Our Story Thus far…


Since our first meeting in June 2015 we have

  • Demonstrated a sustained interest in making the Perth cohousing project happen by holding bi-weekly general meetings for our first two years and monthly meetings after that, with attendance as high as 24, but generally around 16 people.

  • Established Circles of responsibility (Committees) to undertake research and to carry out the many tasks involved in building both a community and the physical structure that will be our home.

  • Honed our skills in facilitating discussion in meetings, and in making decisions by consensus.

  • Through extensive discussion developed a Vision and Mission Statement which guides us in decision-making.

  • Developed a website, and designed, printed and distributed a very attractive brochure. Held an information evening for the public, and participated in radio interviews and presentations to various community groups and organizations.

  • Agreed that our community members will generally be 55 and over.

  • Early in the project we realized that the site chosen would indicate the number of possible units plus common spaces. In 2018 we planned 11 self-contained units as well as common space in an apartment-style building.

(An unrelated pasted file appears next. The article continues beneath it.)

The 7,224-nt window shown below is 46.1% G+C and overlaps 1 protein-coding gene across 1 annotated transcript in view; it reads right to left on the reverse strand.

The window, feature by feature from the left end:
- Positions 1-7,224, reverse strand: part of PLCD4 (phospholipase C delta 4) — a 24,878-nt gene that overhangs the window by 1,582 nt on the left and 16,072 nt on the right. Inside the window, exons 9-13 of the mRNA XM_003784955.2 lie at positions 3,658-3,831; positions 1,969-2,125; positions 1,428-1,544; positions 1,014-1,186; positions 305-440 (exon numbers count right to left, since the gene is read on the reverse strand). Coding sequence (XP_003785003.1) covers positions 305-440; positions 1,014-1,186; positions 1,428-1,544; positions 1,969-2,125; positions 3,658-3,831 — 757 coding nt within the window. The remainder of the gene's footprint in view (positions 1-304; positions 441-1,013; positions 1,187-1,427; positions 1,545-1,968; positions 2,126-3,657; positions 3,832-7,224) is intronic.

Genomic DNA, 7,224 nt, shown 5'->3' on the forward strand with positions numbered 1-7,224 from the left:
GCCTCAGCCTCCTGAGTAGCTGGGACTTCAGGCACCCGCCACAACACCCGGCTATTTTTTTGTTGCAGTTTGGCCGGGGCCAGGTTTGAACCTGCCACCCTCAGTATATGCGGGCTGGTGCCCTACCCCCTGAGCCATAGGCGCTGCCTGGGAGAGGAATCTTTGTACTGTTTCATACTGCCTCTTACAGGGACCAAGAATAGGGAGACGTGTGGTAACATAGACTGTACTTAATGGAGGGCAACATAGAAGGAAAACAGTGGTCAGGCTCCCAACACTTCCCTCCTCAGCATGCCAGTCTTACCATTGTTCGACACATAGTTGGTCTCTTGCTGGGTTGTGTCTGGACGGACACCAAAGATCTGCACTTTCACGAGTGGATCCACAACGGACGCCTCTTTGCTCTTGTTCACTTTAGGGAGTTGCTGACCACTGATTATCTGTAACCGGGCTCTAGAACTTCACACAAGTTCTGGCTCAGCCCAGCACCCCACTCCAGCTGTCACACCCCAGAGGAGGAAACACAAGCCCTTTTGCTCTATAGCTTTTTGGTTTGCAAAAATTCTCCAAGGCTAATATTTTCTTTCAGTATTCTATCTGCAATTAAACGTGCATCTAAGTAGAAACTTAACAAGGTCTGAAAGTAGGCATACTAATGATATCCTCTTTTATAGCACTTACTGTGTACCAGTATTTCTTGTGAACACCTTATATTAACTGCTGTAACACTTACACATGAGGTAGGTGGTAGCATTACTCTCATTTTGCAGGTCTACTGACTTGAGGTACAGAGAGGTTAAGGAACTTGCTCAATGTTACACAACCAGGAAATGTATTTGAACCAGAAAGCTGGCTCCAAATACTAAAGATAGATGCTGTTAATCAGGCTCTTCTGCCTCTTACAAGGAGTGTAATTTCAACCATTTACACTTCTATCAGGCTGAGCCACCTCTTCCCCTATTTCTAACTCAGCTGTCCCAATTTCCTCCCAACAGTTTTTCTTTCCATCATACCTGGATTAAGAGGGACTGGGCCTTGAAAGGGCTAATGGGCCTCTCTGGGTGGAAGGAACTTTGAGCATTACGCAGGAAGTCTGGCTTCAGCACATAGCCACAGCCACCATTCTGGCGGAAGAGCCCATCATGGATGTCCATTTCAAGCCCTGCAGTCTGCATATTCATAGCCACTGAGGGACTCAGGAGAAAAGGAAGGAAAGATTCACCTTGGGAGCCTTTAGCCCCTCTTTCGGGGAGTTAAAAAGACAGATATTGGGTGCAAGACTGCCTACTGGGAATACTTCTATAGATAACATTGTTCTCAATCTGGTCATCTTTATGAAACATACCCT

• Surveyed participants regarding their space and amenity needs.

  • Investigated a number of properties, and realized the challenge of finding a large enough property within walking distance of downtown Perth.

  • Communicated with town officials, lawyers, architect, bank personnel, builders and consultants.

  • After researching several ownership options we agreed to adopt a condominium ownership structure.

  • Initiated a membership structure and process.

  • Enjoyed one another’s company and developed caring relationships which have already borne fruit when members have had unexpected challenges or needed a hand.

  • Found a suitable site, met extensively with builder who intended to assist with financing.

  • Participated with an architect in the design of an attractive, energy efficient building.

  • By October 2018, members had committed to purchase 9 of the 11 units.

  • Disappointments began in January 2019 when the builder withdrew support for financing, and ceased participating with the architect to revise drawings.

  • Subsequent contact with other builders has been discouraging.   The indications are that as of July 2019 the cost of the building and necessary site work is unaffordable.

  • Some of the people who had committed to purchase units have reluctantly shifted their focus from a future cohousing building to how to sustain a genuinely engaged supportive community of people who live in their own homes.

  • And at the same time some members intend to continue the search for land or an existing building which can be developed for cohousing.

  • In short, the group has had setbacks, but is resilient!